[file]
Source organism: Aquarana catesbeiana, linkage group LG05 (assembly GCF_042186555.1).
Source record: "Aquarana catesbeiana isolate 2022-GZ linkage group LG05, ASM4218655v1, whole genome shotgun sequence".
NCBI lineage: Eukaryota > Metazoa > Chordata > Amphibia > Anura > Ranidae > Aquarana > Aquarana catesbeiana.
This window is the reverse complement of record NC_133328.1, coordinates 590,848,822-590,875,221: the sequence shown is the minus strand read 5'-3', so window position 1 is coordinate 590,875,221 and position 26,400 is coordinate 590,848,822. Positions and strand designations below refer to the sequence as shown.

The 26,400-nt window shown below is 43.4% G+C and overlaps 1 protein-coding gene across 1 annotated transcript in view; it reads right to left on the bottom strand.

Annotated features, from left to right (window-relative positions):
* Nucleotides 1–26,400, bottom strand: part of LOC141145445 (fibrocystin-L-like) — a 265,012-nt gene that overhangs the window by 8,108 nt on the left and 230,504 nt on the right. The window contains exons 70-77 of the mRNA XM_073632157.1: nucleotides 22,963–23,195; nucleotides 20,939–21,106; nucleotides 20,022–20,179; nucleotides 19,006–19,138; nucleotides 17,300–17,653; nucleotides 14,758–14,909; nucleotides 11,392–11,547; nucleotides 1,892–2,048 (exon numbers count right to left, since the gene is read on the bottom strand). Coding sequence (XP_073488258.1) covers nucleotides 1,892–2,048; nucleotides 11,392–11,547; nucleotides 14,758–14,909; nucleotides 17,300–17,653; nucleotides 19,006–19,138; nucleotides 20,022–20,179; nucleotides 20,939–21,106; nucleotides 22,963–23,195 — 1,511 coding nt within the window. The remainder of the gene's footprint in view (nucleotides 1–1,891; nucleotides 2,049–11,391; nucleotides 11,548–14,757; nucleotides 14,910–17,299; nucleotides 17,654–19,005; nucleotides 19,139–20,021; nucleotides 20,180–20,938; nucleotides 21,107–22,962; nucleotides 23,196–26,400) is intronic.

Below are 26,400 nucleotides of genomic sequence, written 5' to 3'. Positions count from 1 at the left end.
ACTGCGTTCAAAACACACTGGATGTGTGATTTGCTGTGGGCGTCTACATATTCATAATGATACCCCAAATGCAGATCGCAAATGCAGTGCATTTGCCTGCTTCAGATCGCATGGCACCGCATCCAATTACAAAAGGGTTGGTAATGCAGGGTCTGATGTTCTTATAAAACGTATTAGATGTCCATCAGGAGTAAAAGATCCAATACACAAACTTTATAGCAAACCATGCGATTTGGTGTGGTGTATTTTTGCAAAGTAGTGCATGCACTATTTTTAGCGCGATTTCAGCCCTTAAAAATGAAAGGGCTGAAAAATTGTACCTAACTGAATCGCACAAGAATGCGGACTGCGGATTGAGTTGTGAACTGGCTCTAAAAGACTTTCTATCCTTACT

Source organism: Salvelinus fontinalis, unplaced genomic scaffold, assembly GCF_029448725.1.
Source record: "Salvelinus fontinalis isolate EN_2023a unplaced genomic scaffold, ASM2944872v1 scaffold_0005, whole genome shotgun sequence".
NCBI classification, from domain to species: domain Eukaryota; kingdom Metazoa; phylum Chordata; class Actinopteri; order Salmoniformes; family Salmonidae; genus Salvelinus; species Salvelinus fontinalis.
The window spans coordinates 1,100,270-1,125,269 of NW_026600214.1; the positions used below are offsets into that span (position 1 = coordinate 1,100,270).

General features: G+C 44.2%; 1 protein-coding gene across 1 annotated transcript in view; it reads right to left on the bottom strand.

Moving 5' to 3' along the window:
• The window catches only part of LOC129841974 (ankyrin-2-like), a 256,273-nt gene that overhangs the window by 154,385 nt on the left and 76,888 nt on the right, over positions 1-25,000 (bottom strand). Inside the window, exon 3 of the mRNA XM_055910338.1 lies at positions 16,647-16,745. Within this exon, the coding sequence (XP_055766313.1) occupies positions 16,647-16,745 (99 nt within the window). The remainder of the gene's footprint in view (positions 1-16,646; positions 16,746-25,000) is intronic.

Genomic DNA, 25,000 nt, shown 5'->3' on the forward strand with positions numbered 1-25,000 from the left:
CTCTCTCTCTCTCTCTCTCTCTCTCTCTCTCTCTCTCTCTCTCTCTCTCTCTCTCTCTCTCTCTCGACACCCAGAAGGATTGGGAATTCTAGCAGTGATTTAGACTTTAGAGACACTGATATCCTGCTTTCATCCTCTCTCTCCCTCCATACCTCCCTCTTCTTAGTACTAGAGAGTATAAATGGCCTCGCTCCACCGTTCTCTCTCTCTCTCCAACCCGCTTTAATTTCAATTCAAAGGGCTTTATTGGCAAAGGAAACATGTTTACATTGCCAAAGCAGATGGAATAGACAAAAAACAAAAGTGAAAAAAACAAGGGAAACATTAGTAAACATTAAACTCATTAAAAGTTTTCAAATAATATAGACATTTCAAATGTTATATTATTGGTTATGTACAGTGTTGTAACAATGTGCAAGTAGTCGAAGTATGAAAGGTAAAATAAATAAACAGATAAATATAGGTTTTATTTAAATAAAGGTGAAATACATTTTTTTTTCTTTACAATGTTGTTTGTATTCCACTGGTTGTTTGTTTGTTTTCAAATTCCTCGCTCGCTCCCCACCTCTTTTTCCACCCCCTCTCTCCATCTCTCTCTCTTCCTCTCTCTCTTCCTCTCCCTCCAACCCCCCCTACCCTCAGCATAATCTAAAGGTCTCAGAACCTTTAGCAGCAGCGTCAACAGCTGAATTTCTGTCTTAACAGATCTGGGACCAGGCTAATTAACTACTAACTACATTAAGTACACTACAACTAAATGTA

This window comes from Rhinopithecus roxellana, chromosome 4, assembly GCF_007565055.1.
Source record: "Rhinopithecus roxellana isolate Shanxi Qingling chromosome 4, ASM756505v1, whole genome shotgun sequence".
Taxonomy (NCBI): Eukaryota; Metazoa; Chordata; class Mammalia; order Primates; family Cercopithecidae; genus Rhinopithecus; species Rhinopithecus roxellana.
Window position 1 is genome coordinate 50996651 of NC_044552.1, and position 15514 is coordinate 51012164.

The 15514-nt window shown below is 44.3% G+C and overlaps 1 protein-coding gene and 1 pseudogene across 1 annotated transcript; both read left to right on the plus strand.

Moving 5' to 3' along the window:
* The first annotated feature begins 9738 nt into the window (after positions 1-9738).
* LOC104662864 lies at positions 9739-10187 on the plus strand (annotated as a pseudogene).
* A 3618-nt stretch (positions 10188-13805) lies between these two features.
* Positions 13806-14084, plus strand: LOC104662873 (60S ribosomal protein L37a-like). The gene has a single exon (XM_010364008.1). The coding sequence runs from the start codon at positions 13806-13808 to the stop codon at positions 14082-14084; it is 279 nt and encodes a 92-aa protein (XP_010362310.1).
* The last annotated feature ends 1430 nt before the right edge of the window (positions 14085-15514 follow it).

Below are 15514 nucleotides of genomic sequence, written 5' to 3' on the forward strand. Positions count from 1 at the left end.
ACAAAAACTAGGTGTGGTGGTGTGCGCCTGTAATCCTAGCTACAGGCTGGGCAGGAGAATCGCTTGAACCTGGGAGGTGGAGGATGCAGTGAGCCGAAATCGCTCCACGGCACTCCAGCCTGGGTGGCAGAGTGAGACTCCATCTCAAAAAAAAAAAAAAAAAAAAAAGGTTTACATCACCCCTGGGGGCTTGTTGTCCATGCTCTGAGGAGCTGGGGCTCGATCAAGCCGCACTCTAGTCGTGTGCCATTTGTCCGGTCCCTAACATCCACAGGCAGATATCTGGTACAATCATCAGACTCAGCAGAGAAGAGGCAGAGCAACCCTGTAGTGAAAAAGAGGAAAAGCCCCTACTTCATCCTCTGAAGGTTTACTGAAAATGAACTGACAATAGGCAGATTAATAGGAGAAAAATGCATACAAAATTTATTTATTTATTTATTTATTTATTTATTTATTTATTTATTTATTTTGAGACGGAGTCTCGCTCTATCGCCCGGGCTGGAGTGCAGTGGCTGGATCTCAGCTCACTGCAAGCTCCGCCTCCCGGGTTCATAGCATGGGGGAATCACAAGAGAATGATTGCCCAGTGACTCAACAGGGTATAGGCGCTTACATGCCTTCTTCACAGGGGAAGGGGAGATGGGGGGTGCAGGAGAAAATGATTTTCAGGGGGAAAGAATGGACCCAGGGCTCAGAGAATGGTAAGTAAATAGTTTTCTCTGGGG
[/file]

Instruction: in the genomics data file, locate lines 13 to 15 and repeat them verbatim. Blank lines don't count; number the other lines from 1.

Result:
The window spans coordinates 1,100,270-1,125,269 of NW_026600214.1; the positions used below are offsets into that span (position 1 = coordinate 1,100,270).

General features: G+C 44.2%; 1 protein-coding gene across 1 annotated transcript in view; it reads right to left on the bottom strand.

Moving 5' to 3' along the window: